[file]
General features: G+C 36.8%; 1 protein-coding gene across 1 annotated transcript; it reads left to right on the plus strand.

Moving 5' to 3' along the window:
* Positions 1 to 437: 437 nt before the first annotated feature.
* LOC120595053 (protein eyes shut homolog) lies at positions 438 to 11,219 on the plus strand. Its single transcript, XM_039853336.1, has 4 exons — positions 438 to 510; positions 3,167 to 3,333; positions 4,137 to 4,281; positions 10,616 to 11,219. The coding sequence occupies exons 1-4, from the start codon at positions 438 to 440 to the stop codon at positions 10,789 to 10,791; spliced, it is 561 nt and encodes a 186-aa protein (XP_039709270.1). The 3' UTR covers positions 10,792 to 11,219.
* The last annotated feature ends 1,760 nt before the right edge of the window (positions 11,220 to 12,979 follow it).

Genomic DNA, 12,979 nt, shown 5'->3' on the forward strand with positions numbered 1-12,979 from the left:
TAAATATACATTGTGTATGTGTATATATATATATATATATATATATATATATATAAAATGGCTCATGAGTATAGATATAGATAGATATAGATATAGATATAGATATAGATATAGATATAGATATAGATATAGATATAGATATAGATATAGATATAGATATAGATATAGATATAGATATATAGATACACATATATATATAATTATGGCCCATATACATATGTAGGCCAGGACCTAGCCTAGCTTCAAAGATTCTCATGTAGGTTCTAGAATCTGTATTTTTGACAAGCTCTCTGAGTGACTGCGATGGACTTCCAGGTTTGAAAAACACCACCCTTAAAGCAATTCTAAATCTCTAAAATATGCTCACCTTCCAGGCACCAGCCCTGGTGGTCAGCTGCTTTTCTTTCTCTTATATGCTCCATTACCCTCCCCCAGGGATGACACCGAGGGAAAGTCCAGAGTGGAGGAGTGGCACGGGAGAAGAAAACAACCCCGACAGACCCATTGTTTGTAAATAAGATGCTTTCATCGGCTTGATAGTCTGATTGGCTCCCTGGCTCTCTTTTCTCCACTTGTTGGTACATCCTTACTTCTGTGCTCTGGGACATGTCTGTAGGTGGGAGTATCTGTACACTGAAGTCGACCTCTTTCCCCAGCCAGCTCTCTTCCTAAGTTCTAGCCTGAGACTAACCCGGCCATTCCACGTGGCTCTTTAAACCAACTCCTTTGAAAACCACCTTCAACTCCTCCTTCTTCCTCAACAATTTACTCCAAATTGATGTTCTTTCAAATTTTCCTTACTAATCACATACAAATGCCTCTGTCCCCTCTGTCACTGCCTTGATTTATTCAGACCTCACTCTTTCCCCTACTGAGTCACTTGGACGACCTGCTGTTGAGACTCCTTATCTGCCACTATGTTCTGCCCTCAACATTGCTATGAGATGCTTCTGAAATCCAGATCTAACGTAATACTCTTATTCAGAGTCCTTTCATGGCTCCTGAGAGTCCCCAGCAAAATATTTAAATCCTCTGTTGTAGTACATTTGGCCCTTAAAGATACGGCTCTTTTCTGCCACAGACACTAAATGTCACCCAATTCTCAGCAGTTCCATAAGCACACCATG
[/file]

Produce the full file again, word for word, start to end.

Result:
General features: G+C 36.8%; 1 protein-coding gene across 1 annotated transcript; it reads left to right on the plus strand.

Moving 5' to 3' along the window:
* Positions 1 to 437: 437 nt before the first annotated feature.
* LOC120595053 (protein eyes shut homolog) lies at positions 438 to 11,219 on the plus strand. Its single transcript, XM_039853336.1, has 4 exons — positions 438 to 510; positions 3,167 to 3,333; positions 4,137 to 4,281; positions 10,616 to 11,219. The coding sequence occupies exons 1-4, from the start codon at positions 438 to 440 to the stop codon at positions 10,789 to 10,791; spliced, it is 561 nt and encodes a 186-aa protein (XP_039709270.1). The 3' UTR covers positions 10,792 to 11,219.
* The last annotated feature ends 1,760 nt before the right edge of the window (positions 11,220 to 12,979 follow it).

Genomic DNA, 12,979 nt, shown 5'->3' on the forward strand with positions numbered 1-12,979 from the left:
TAAATATACATTGTGTATGTGTATATATATATATATATATATATATATATATATAAAATGGCTCATGAGTATAGATATAGATAGATATAGATATAGATATAGATATAGATATAGATATAGATATAGATATAGATATAGATATAGATATAGATATAGATATAGATATAGATATAGATATATAGATACACATATATATATAATTATGGCCCATATACATATGTAGGCCAGGACCTAGCCTAGCTTCAAAGATTCTCATGTAGGTTCTAGAATCTGTATTTTTGACAAGCTCTCTGAGTGACTGCGATGGACTTCCAGGTTTGAAAAACACCACCCTTAAAGCAATTCTAAATCTCTAAAATATGCTCACCTTCCAGGCACCAGCCCTGGTGGTCAGCTGCTTTTCTTTCTCTTATATGCTCCATTACCCTCCCCCAGGGATGACACCGAGGGAAAGTCCAGAGTGGAGGAGTGGCACGGGAGAAGAAAACAACCCCGACAGACCCATTGTTTGTAAATAAGATGCTTTCATCGGCTTGATAGTCTGATTGGCTCCCTGGCTCTCTTTTCTCCACTTGTTGGTACATCCTTACTTCTGTGCTCTGGGACATGTCTGTAGGTGGGAGTATCTGTACACTGAAGTCGACCTCTTTCCCCAGCCAGCTCTCTTCCTAAGTTCTAGCCTGAGACTAACCCGGCCATTCCACGTGGCTCTTTAAACCAACTCCTTTGAAAACCACCTTCAACTCCTCCTTCTTCCTCAACAATTTACTCCAAATTGATGTTCTTTCAAATTTTCCTTACTAATCACATACAAATGCCTCTGTCCCCTCTGTCACTGCCTTGATTTATTCAGACCTCACTCTTTCCCCTACTGAGTCACTTGGACGACCTGCTGTTGAGACTCCTTATCTGCCACTATGTTCTGCCCTCAACATTGCTATGAGATGCTTCTGAAATCCAGATCTAACGTAATACTCTTATTCAGAGTCCTTTCATGGCTCCTGAGAGTCCCCAGCAAAATATTTAAATCCTCTGTTGTAGTACATTTGGCCCTTAAAGATACGGCTCTTTTCTGCCACAGACACTAAATGTCACCCAATTCTCAGCAGTTCCATAAGCACACCATG